Nebraska Uniform Commercial Code 2-714
- Uniform Commercial Code
Buyer's damages for breach in regard to accepted goods.
(1) Where the buyer has accepted goods and given notification (subsection (3) of section 2-607) he may recover as damages for any nonconformity of tender the loss resulting in the ordinary course of events from the seller's breach as determined in any manner which is reasonable.
(2) The measure of damages for breach of warranty is the difference at the time and place of acceptance between the value of the goods accepted and the value they would have had if they had been as warranted, unless special circumstances show proximate damages of a different amount.
(3) In a proper case any incidental and consequential damages under the next section may also be recovered.
- Laws 1963, c. 544, Art. II, § 2-714, p. 1762.
If the buyer accepts defective goods, damages are measured under this section. McCoolidge v. Oyvetsky, 292 Neb. 955, 874 N.W.2d 892 (2016).
The existence of "special circumstances" under this section is not a precondition to a buyer's recovery of incidental and consequential damages under section 2-715. McCoolidge v. Oyvetsky, 292 Neb. 955, 874 N.W.2d 892 (2016).
In a warranty action against the manufacturer of an automatic collator, failure of plaintiff to present even a scintilla of evidence as to the value of the collator in the condition accepted or the reasonable expenditures necessary to make the collator conform to the warranty entitled defendant to a directed verdict. Settell's Inc. v. Pitney Bowes, Inc., 209 Neb. 26, 305 N.W.2d 896 (1981).
Damages for breach of warranty are determined on the date of acceptance of nonconforming goods. Alliance Tractor & Implement Co. v. Lukens Tool & Die Co., 199 Neb. 489, 260 N.W.2d 193 (1977).
Breach of warranty issue supported by evidence of representation that milk production would be increased by feeding seller's feed supplement in amounts as instructed, and proof of loss in production thereby, but directed verdict for defendant affirmed because purchaser failed to prove extent of damages therefrom. Shotkoski v. Standard Chemical Manuf. Co., 195 Neb. 22, 237 N.W.2d 92 (1975).
Statute is equivalent of the diminished value rule, which under some circumstances requires consideration of the cost of replacement or repair. T.O. Haas Tire Co. v. Futura Coatings, Inc., 2 Neb. App. 1, 507 N.W.2d 297 (1993).
Typical measure of damages for goods is the difference in the market price between goods as warranted and goods received, measured at the time and place of acceptance. Lackawanna Leather Co. v. Martin & Stewart, Ltd., 730 F.2d 1197 (8th Cir. 1984).
Rejection of breach of warranty instruction as regards manufacturer was not error where alleged failure to warn of danger was not proximate cause of injury. While a manufacturer who follows specifications of another, if such specifications are not obviously dangerous, may not be liable to the user of the product in negligence or strict tort liability, that does not preclude liability based on breach of implied warranty. Brassette v. Burlington Northern Inc., 687 F.2d 153 (8th Cir. 1982).
Once city notified contractor seller of sewage treatment plant of contractor seller's breach of contract, although city had accepted plant, city was entitled to recover damages for seller's breach and for incidental and consequential damages. Omaha Pollution Control Corp. v. Carver-Greenfield Corp., 413 F.Supp. 1069 (D. Neb. 1976).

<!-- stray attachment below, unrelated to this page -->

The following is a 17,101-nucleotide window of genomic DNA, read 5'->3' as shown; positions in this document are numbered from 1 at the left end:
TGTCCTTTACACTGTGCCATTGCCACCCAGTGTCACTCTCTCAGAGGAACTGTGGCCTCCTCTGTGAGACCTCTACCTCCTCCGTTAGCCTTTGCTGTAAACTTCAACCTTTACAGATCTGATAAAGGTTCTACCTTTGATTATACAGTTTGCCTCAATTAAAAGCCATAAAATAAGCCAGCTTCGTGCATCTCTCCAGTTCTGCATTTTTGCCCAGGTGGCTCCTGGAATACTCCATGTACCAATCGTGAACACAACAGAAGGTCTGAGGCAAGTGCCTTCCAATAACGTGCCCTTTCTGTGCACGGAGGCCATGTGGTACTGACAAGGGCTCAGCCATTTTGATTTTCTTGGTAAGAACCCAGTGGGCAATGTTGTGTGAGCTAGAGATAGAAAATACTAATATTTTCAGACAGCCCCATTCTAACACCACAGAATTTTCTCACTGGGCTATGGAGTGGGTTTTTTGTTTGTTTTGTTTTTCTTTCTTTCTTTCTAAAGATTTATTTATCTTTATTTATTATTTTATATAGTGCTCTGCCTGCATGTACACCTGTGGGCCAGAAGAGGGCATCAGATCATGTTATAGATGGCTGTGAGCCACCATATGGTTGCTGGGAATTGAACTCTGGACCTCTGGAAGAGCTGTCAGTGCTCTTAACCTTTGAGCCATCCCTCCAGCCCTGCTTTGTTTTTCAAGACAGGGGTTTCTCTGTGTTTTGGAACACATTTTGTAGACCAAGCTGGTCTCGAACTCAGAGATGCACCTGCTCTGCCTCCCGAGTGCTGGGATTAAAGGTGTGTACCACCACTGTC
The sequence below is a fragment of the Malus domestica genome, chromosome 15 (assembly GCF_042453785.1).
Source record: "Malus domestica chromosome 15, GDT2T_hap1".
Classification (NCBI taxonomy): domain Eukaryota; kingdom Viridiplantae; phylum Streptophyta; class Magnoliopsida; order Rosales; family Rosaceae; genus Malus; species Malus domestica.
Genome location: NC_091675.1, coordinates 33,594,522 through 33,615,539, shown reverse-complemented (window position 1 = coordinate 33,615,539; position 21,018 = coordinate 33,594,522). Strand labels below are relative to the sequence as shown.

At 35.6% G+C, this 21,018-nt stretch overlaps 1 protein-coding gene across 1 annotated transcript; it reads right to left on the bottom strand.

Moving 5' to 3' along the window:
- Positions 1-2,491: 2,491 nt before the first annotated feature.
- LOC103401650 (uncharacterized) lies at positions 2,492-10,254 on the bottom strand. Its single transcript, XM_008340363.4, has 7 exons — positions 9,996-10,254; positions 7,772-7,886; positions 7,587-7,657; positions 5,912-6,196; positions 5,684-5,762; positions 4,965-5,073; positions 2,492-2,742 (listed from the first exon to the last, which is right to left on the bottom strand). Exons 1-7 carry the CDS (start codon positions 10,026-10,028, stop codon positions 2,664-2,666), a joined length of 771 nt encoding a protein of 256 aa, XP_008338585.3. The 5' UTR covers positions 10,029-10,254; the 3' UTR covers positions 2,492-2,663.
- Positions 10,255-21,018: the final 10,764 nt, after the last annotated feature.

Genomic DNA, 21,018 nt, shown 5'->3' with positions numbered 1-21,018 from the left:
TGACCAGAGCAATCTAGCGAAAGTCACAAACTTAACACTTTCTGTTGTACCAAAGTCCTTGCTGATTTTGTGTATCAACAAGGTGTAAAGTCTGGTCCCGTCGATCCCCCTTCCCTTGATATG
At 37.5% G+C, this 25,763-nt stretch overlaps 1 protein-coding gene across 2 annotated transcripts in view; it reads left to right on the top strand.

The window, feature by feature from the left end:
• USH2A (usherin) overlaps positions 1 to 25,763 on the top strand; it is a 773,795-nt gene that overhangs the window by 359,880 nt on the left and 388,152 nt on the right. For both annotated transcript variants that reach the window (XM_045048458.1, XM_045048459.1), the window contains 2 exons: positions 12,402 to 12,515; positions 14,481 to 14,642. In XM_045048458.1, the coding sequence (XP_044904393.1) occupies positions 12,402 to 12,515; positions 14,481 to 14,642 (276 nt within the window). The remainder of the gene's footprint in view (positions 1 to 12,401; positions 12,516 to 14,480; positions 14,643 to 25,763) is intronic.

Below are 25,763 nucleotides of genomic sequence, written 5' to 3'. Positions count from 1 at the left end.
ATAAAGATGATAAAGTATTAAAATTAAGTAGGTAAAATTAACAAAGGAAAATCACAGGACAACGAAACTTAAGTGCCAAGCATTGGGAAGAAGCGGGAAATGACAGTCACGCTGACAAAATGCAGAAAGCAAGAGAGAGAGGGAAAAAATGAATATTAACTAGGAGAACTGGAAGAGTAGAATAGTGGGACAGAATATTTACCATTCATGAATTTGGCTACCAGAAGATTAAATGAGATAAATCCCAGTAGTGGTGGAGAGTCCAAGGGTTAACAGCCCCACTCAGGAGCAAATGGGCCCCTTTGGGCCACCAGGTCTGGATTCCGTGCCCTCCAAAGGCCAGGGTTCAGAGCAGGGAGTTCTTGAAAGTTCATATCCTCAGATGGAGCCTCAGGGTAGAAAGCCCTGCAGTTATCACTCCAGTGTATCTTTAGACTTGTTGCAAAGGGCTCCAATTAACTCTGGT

Prior Uniform Statutory Provision: Section 69(6) and (7), Uniform Sales Act.
Purposes of Changes:
1. This section deals with the remedies available to the buyer after the goods have been accepted and the time for revocation of acceptance has gone by. In general this section adopts the rule of the prior uniform statutory provision for measuring damages where there has been a breach of warranty as to goods accepted, but goes further to lay down an explicit provision as to the time and place for determining the loss.
The section on deduction of damages from price provides an additional remedy for a buyer who still owes part of the purchase price, and frequently the two remedies will be available concurrently. The buyer's failure to notify of his or her claim under the section on effects of acceptance, however, operates to bar his or her remedies under either that section or the present section.
2. The "nonconformity" referred to in subsection (1) includes not only breaches of warranties but also any failure of the seller to perform according to his or her obligations under the contract. In the case of such nonconformity, the buyer is permitted to recover for his or her loss "in any manner which is reasonable".
3. Subsection (2) describes the usual, standard, and reasonable method of ascertaining damages in the case of breach of warranty but it is not intended as an exclusive measure. It departs from the measure of damages for nondelivery in utilizing the place of acceptance rather than the place of tender. In some cases the two may coincide, as where the buyer signifies his or her acceptance upon the tender. If, however, the nonconformity is such as would justify revocation of acceptance, the time and place of acceptance under this section is determined as of the buyer's decision not to revoke.
4. The incidental and consequential damages referred to in subsection (3), which will usually accompany an action brought under this section, are discussed in detail in the comment on the next section.
Point 1: Compare section 2-711; sections 2-607 and 2-717.
Point 2: Section 2-106.
Point 3: Sections 2-608 and 2-713.
Point 4: Section 2-715.
Definitional Cross References:
"Buyer". Section 2-103.
"Conform". Section 2-106.
"Goods". Section 2-105.
"Notification". Section 1-201.
"Seller". Section 2-103.